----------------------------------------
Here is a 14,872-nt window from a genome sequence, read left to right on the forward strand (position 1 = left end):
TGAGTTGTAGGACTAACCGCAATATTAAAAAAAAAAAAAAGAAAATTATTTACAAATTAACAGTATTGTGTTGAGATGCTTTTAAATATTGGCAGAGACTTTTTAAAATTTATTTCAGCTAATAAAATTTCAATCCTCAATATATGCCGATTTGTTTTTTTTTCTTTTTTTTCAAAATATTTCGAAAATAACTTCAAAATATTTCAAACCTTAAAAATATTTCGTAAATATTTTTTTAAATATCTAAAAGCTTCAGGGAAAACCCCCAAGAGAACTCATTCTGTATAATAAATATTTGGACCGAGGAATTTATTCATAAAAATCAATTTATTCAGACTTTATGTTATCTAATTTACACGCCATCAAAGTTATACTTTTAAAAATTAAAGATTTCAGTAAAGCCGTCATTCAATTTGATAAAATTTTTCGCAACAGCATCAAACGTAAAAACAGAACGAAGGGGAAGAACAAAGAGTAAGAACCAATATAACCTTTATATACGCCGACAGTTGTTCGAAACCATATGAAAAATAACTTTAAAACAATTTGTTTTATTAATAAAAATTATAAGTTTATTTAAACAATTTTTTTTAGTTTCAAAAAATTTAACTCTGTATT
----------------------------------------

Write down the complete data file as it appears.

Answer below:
Here is a 14,872-nt window from a genome sequence, read left to right on the forward strand (position 1 = left end):
TGAGTTGTAGGACTAACCGCAATATTAAAAAAAAAAAAAAGAAAATTATTTACAAATTAACAGTATTGTGTTGAGATGCTTTTAAATATTGGCAGAGACTTTTTAAAATTTATTTCAGCTAATAAAATTTCAATCCTCAATATATGCCGATTTGTTTTTTTTTCTTTTTTTTCAAAATATTTCGAAAATAACTTCAAAATATTTCAAACCTTAAAAATATTTCGTAAATATTTTTTTAAATATCTAAAAGCTTCAGGGAAAACCCCCAAGAGAACTCATTCTGTATAATAAATATTTGGACCGAGGAATTTATTCATAAAAATCAATTTATTCAGACTTTATGTTATCTAATTTACACGCCATCAAAGTTATACTTTTAAAAATTAAAGATTTCAGTAAAGCCGTCATTCAATTTGATAAAATTTTTCGCAACAGCATCAAACGTAAAAACAGAACGAAGGGGAAGAACAAAGAGTAAGAACCAATATAACCTTTATATACGCCGACAGTTGTTCGAAACCATATGAAAAATAACTTTAAAACAATTTGTTTTATTAATAAAAATTATAAGTTTATTTAAACAATTTTTTTTAGTTTCAAAAAATTTAACTCTGTATT